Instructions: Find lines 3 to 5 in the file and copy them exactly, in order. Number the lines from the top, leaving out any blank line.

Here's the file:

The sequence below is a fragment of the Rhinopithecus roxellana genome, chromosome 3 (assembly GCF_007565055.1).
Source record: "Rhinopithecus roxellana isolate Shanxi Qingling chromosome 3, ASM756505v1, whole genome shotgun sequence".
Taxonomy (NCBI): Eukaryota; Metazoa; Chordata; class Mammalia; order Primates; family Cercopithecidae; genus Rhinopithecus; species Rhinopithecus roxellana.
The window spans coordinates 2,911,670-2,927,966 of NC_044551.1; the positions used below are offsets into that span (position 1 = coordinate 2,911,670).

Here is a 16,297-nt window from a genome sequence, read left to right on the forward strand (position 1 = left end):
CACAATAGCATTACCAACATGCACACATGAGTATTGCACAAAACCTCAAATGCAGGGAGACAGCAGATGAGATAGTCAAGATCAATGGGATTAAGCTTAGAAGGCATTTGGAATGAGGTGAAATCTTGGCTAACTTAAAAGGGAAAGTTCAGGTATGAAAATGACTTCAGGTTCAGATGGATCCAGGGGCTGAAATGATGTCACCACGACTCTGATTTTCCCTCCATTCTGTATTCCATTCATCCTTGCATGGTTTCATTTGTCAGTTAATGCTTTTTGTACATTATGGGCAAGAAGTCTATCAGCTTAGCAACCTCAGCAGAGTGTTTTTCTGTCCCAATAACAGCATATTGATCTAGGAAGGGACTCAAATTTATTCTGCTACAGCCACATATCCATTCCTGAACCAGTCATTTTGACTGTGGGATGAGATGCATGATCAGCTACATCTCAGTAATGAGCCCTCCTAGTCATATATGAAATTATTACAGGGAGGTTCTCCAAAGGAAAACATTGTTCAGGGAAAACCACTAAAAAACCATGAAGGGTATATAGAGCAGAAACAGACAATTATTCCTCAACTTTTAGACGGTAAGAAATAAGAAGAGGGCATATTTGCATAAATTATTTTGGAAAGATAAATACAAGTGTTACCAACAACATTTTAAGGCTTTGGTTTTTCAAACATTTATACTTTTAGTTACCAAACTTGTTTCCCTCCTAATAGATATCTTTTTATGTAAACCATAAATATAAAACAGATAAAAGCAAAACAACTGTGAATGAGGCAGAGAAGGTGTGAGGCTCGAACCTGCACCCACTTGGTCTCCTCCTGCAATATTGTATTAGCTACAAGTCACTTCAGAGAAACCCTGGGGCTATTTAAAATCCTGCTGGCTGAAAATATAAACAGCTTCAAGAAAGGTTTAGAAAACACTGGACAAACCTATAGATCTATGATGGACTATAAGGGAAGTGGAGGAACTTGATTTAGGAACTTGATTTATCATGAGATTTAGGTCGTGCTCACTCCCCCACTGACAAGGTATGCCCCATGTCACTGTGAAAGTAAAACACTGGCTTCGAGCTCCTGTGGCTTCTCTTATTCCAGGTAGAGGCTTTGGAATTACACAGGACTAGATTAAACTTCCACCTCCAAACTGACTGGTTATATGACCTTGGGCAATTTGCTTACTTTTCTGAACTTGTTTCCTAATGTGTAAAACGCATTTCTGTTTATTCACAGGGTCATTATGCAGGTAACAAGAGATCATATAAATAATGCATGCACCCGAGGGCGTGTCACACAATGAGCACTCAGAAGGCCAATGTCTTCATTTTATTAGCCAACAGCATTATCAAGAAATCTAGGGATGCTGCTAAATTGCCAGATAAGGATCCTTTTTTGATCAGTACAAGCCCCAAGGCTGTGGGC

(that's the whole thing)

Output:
Taxonomy (NCBI): Eukaryota; Metazoa; Chordata; class Mammalia; order Primates; family Cercopithecidae; genus Rhinopithecus; species Rhinopithecus roxellana.
The window spans coordinates 2,911,670-2,927,966 of NC_044551.1; the positions used below are offsets into that span (position 1 = coordinate 2,911,670).

Here is a 16,297-nt window from a genome sequence, read left to right on the forward strand (position 1 = left end):